You are your cellphone and the New York Police Department
knows your phone identifies you better than a fingerprint or an identity card because you can be marked and tracked throughout your life in real time and the breadcrumbs of your history in movement and communication can be recorded, saved, and used against you for future prosecution — and it may not be legal.
A recent internal memo says that when cops make an arrest, they should remove the suspect’s cell phone battery to avoid leakage — then jot down the International Mobile Equipment Identity number.
The IMEI number is registered with the service provider whenever a call is made.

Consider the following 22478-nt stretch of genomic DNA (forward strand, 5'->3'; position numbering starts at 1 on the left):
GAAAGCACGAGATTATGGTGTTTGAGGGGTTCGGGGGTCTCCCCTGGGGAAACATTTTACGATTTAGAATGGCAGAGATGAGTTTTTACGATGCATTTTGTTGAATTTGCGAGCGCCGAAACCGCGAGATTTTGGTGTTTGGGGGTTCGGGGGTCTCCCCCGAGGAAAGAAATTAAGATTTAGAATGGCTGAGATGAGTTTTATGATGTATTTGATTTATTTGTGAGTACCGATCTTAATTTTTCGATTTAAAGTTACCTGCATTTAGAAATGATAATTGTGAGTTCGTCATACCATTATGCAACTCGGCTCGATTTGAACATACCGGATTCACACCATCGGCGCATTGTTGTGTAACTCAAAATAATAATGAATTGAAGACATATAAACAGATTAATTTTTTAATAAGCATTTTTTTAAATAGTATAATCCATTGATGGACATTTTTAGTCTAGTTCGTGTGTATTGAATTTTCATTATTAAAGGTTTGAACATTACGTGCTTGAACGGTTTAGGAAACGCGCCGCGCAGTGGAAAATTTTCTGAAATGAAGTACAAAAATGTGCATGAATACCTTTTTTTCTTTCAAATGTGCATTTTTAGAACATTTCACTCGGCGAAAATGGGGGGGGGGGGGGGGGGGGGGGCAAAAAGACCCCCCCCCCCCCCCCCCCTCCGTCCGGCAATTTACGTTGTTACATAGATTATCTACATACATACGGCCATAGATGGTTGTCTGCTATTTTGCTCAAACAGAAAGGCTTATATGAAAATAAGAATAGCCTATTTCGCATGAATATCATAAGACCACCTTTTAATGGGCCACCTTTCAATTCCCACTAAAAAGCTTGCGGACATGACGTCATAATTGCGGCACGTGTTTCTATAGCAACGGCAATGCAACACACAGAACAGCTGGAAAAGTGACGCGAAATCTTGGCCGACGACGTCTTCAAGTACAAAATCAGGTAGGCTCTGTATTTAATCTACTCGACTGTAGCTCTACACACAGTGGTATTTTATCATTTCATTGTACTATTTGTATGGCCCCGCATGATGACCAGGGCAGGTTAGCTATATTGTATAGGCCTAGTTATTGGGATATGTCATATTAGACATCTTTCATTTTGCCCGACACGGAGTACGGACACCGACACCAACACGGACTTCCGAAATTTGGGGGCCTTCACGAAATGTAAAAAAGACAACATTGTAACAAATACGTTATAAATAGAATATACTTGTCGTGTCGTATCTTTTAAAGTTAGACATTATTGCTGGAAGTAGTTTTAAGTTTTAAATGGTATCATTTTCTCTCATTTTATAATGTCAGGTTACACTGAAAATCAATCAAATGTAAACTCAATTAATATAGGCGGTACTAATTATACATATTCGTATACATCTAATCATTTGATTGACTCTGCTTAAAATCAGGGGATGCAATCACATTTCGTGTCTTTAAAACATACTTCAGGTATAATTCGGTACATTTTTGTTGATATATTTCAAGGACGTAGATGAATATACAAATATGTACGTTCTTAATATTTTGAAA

And that data could allow a detective to match, for example, a cell phone used by one suspect to a phone used by another…. civil libertarians are alarmed by the new policy since normally a warrant is needed to obtain information such as calls made or numbers in an address book.
New York Civil Liberties Union associate legal director Christopher Dunn said it appears the NYPD is “taking phones apart to get information” without warrants.
“It’s hard to believe they feel there’s a real need to take out the battery to prevent leakage,” he said. “Instead, it looks like they’re doing this to circumvent the warrant process.”
Should recording an IMEI part of the booking process?
Should the NYPD be allowed to download the call history from your phone
and any documents or other data stored on the phone?
Or are the NYPD going too far to entrap you in future crimes by digitally associating you in a known time and place in an indeterminate future?